After the diagnosis things went from bad to worse – I still couldn’t get out of bed (and when I say this I don’t mean I had a case of lazyitus – I physically couldn’t get myself out of bed, I couldn’t even make myself get in the shower - grim I know but this was the reality of me being ill, I was unable to function. The black hole I found myself in just got deeper and deeper until I could see no way out.

The longer I was at home the more I started to worry about going back to work and this almost became a vicious circle, the panic and dread of people seeing me, the fact that my self esteem was rock bottom – I was basically worried that people would think I was either mad or was swinging the lead and that there was nothing wrong with me.

After all, there was nothing outwardly to see – depression doesn’t give you a rash!

I was in such a mess that I found myself contemplating suicide – even after everything I had been through previously, the thoughts crossed my mind.

However, I didn’t attempt it – I’m still not sure what the turning point was for me but I started to get better. Maybe it was the drugs kicking in or it may have been that I kicked my own backside for having thought what I did – I will probably never know but whatever it was I am so grateful!

After 6 weeks of being ill I managed to return to normality – well as normal as I ever get! I returned to work and despite my fears of how I would be treated by my colleagues I found that everything was fine. I was shown care and compassion and wasn’t judged – I was helped.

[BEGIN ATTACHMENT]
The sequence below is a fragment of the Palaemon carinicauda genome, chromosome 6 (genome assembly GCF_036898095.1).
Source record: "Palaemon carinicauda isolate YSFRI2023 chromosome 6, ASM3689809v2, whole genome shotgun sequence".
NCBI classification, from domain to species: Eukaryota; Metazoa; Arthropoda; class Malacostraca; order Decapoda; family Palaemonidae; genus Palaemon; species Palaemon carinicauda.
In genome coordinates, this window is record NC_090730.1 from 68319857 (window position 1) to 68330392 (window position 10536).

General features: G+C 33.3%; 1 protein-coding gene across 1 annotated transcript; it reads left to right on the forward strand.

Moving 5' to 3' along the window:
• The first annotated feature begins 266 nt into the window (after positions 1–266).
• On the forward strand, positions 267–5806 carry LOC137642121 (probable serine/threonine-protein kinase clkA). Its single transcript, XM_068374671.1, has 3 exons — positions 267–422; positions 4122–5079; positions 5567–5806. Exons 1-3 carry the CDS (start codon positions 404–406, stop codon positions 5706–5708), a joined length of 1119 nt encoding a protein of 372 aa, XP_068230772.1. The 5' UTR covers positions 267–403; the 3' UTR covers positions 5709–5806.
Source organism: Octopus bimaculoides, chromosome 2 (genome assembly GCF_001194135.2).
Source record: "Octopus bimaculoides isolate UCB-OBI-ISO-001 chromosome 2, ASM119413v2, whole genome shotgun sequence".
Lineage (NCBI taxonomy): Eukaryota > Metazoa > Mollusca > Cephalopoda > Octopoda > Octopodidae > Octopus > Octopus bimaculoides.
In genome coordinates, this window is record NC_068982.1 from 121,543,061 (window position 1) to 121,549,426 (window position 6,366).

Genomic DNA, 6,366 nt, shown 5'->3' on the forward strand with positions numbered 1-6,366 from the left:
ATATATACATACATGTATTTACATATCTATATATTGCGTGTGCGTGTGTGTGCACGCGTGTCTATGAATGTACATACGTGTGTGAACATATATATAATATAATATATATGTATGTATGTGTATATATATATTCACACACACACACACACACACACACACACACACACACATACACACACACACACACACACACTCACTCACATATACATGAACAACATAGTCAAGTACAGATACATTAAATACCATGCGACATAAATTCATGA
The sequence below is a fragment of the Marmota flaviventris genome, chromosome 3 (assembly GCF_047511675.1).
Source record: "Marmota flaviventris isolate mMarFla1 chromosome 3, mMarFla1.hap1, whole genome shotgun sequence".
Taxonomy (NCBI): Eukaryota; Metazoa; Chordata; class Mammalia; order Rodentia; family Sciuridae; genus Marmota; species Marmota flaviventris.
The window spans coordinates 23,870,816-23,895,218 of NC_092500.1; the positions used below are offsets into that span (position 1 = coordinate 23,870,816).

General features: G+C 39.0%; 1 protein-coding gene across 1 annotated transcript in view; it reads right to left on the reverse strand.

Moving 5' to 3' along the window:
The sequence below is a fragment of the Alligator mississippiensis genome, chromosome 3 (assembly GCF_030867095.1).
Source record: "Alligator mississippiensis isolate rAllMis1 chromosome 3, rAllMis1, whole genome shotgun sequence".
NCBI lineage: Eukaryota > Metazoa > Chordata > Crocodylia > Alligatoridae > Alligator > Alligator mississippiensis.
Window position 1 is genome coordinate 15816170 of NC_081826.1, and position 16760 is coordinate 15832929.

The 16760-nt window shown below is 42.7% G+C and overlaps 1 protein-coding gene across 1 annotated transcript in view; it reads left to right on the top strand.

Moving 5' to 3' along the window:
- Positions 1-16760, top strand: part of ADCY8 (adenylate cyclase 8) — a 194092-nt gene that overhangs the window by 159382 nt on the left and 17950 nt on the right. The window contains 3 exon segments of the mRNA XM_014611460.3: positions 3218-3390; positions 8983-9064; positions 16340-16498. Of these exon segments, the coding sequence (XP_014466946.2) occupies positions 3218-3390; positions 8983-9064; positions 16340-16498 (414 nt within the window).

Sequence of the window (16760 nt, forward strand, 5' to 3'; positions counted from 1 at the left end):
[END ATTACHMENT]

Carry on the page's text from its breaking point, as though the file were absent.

That was nearly 3 years ago now and I feel it’s time I shared my story – not for sympathy or attention but in the hope that it will help people to understand those of us that suffer from mental health issues.

I’m glad I have depression; it has opened my eyes to how people can suffer from this invisible illness. It has finally helped me come to terms with my husband’s death – I now appreciate that he must have felt so desperate and so ill to have done what he did. All the anger that I have carried for 18 years has gone. I can now look back and remember the good times we had – there were plenty of them! I can smile when I think of him and I can now allow myself to miss the person he was and not hate the act that he committed.

I’m still taking medication and I still have some bad days, just last week I drove myself over to my boyfriend’s house and found I couldn’t get out of the car, so I just sat there for ten minutes while I worked my way up to opening the car door and putting my feet out – small steps!

I’m lucky, if I know I’m having a bad day I will tell my boyfriend, he’s very good at distraction techniques and will suggest a day out mooching round antiques centres or something. This really helps as it gives me something to focus on and I can control the black fug that tries to grip me.

I’m still unable to do the hobbies I love, but am starting to feel the urge so this is good.

Not everyone with depression is the same, this is just my experience. I don’t need constant watching in case I ‘do something silly’ depression isn’t like that, well not for me.

I have learnt a lot, people with depression are not miserable all the time, they don’t cry 24/7, outwardly in most people you wouldn’t be able to tell – in fact in a lot of people they’re the life and soul of things, it isn’t a case of ‘pulling yourself together’ but it’s important to get the right care. Therapy works for some people as does medicating, but it does take time to find what’s right for the individual – we’re after all unique!

I work closely with a charity called Depression Alliance, they have a Friends In Need scheme where people with depression and anxiety meet in local groups and talk – sometimes just talking to somebody that understands can make a huge difference.

So – that’s my story.

"I’m Mandy and I live with depression!”


Thank you.

#MentalHealth #Leadership